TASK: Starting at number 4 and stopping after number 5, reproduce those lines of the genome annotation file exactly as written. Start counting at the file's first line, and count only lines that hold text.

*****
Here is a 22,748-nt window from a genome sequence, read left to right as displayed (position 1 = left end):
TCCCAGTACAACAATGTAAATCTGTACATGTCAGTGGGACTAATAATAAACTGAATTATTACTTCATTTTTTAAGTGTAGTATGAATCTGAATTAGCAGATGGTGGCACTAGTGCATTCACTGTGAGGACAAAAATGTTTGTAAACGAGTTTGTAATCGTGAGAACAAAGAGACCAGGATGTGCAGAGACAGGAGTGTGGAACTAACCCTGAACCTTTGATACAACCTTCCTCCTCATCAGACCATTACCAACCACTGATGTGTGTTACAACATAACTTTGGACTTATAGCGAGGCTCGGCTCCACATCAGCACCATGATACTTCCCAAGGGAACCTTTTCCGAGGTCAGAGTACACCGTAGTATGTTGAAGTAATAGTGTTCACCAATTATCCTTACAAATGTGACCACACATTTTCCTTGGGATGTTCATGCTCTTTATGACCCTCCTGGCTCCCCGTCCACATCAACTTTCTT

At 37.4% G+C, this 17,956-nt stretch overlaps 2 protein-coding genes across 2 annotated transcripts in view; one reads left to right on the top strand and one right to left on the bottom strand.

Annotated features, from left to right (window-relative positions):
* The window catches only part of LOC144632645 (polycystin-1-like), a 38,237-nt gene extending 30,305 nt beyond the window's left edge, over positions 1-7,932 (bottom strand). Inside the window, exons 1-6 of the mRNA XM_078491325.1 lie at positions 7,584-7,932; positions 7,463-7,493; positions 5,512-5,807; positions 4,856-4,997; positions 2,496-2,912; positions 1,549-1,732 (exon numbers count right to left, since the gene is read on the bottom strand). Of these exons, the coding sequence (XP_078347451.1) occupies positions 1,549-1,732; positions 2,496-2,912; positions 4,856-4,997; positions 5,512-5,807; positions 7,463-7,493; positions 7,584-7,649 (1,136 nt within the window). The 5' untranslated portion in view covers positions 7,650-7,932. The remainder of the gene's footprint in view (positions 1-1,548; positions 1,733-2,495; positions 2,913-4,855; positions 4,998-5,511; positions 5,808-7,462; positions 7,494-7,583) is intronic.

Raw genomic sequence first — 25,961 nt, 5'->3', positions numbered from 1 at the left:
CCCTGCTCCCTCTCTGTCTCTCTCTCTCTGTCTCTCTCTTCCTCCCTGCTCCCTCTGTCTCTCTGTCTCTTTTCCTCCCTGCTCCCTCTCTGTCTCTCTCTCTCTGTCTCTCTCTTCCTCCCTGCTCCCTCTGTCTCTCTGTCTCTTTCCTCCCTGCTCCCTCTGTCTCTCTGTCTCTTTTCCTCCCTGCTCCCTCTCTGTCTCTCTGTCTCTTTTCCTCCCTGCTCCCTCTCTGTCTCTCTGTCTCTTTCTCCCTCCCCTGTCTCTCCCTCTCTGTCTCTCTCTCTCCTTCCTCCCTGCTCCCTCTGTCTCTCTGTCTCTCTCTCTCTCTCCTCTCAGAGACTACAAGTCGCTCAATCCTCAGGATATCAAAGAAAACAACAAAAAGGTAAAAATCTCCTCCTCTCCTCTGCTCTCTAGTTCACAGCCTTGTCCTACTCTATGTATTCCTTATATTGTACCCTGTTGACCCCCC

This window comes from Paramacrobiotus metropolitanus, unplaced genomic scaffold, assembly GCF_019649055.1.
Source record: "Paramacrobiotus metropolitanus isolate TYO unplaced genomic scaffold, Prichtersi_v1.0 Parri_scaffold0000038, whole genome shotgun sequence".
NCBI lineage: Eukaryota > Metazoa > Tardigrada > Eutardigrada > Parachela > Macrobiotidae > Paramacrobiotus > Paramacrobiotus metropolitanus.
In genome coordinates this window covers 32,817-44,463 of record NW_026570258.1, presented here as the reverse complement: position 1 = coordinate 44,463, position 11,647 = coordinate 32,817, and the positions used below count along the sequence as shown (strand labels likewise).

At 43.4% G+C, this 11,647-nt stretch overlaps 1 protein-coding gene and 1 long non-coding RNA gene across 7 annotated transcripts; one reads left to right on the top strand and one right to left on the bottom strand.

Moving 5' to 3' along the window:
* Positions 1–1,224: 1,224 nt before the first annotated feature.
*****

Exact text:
Annotated features, from left to right (window-relative positions):
* The window catches only part of LOC144632645 (polycystin-1-like), a 38,237-nt gene extending 30,305 nt beyond the window's left edge, over positions 1-7,932 (bottom strand). Inside the window, exons 1-6 of the mRNA XM_078491325.1 lie at positions 7,584-7,932; positions 7,463-7,493; positions 5,512-5,807; positions 4,856-4,997; positions 2,496-2,912; positions 1,549-1,732 (exon numbers count right to left, since the gene is read on the bottom strand). Of these exons, the coding sequence (XP_078347451.1) occupies positions 1,549-1,732; positions 2,496-2,912; positions 4,856-4,997; positions 5,512-5,807; positions 7,463-7,493; positions 7,584-7,649 (1,136 nt within the window). The 5' untranslated portion in view covers positions 7,650-7,932. The remainder of the gene's footprint in view (positions 1-1,548; positions 1,733-2,495; positions 2,913-4,855; positions 4,998-5,511; positions 5,808-7,462; positions 7,494-7,583) is intronic.